You see, while you, as a human being, prefer to remember the names of computers, computers like to address each other by number. On an internet, that number is 32 bits long, or between zero and four billion or so. That's easy for a computer to remember because computers have lots of memory ideal for storing numbers, but it isn't nearly as easy for us humans. Pick 10 phone numbers out of the phone book at random and then try to remember them. Not easy? Now flip to the front of the phone book and attach random area codes to the phone numbers. That's about how difficult it would be to remember 10 arbitrary internet addresses.
And, with IP Version 6, it's a whopping 128 bits long, or between zero and a decimal number with 39 digits.This is part of the reason we need the Domain Name System. DNS handles mapping between host names, which we humans find convenient, and between internet addresses, which computers deal with. In fact, DNS is the standard mechanism on the Internet for advertising and accessing all kinds of information about hosts, not just addresses. And DNS is used by virtually all internetworking software, including electronic mail, remote terminal programs such as Telnet, file transfer programs such as FTP, and web browsers such as Netscape Navigator and Microsoft Internet Explorer.
Another important feature of DNS is that it makes host information available all over the Internet. Keeping information about hosts in a formatted file on a single computer only helps users on that computer. DNS provides a means of retrieving information remotely from anywhere on the network.
More than that, DNS lets you distribute the management of host information among many sites and organizations. You don't need to submit your data to some central site or periodically retrieve copies of the "master" database. You simply make sure your section, called a zone, is up to date on your name servers. Your name servers make your zone's data available to all the other name servers on the network.
Because the database is distributed, the system also needs the ability to locate the data you're looking for by searching a number of possible locations. The Domain Name System gives name servers the intelligence to navigate through the database and find data in any zone.
Of course, DNS does have a few problems. For example, the system allows more than one name server to store data about a zone, for redundancy's sake. But inconsistencies can crop up between copies of the zone data.
But the worst problem with DNS is that despite its widespread use on the Internet, there's really very little documentation about managing and maintaining it. Most administrators on the Internet make do with the documentation their vendors see fit to provide and with whatever they can glean from following the Internet mailing lists and Usenet newsgroups on the subject.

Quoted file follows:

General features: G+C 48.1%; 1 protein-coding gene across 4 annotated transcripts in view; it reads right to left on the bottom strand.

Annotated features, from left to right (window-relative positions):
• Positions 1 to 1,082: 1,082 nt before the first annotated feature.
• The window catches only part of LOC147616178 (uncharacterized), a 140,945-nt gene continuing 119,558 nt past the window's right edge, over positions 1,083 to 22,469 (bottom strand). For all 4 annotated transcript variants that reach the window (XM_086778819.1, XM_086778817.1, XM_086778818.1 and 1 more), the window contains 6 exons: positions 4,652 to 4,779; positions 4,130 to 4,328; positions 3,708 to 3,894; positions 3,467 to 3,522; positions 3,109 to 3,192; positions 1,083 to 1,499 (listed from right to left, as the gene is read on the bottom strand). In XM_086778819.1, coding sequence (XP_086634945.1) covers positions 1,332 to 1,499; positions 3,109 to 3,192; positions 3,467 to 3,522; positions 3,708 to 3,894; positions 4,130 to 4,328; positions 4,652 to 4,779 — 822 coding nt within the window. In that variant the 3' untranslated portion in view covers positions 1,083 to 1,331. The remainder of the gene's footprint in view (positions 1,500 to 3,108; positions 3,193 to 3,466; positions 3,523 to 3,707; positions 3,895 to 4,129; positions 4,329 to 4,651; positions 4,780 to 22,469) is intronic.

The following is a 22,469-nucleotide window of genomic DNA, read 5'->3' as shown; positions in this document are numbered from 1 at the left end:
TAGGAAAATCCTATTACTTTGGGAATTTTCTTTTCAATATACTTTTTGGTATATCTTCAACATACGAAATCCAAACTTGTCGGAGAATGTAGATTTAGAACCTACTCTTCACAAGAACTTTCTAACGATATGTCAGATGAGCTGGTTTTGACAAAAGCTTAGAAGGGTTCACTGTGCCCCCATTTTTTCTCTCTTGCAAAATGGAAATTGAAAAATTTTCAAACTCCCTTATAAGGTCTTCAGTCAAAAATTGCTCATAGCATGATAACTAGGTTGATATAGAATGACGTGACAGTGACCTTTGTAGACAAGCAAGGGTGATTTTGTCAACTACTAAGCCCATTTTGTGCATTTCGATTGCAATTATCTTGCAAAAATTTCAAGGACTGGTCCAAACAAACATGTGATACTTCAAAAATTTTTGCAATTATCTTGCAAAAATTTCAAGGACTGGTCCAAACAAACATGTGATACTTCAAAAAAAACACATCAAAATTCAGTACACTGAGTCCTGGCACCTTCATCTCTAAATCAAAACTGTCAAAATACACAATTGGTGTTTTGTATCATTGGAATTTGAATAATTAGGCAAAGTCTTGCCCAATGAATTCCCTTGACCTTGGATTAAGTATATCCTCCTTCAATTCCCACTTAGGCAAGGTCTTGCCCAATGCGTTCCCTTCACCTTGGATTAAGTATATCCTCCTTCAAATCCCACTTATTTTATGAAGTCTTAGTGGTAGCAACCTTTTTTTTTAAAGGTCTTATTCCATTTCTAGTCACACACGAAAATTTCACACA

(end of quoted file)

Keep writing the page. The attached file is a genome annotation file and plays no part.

This lack of documentation means that the understanding of an enormously important internet service -- one of the linchpins of today's Internet -- is either handed down from administrator to administrator like a closely guarded family recipe, or relearned repeatedly by isolated programmers and engineers. New administrators of zones suffer through the same mistakes made by countless others.
Our aim with this book is to help remedy this situation. We realize that not all of you have the time or the desire to become DNS experts. Most of you, after all, have plenty to do besides managing your zones and name servers: system administration, network engineering, or software development. It takes an awfully big institution to devote a whole person to DNS. We'll try to give you enough information to let you do what you need to do, whether that's running a small zone or managing a multinational monstrosity, tending a single name server or shepherding a hundred of them. Read as much as you need to know now, and come back later if you need to learn more.
DNS is a big topic -- big enough to require two authors, anyway -- and we've tried to present it as sensibly and understandably as possible. The first two chapters give you a good theoretical overview and enough practical information to get by, and later chapters fill in the nitty-gritty details. We provide a roadmap up front to suggest a path through the book appropriate for your job or interest.
When we talk about actual DNS software, we'll concentrate almost exclusively on BIND, the Berkeley Internet Name Domain software, which is the most popular implementation of the DNS specs (and the one we know best). We've tried to distill our experience in managing and maintaining zones with BIND into this book. (One of our zones, incidentally, was once one of the largest on the Internet, but that was a long time ago.) Where possible, we've included the real programs we use in administration, many of them rewritten into Perl for speed and efficiency.
We hope this book will help you get acquainted with DNS and BIND if you're just starting out, refine your understanding if you're already familiar with them, and provide valuable insight and experience even if you know 'em like the back of your hand.
We use nslookup, a name server utility program, very frequently in our examples. The version we use is the one shipped with the 8.2.3 BIND code. Older versions of nslookup provide much, but not quite all, of the functionality in the 8.2.3 nslookup. We've used commands common to most nslookup sin most of our examples; when this was not possible, we tried to note it.
This is also true of the version of nslookup shipped with BIND 9. See Chapter 12, "nslookup and dig", for details.
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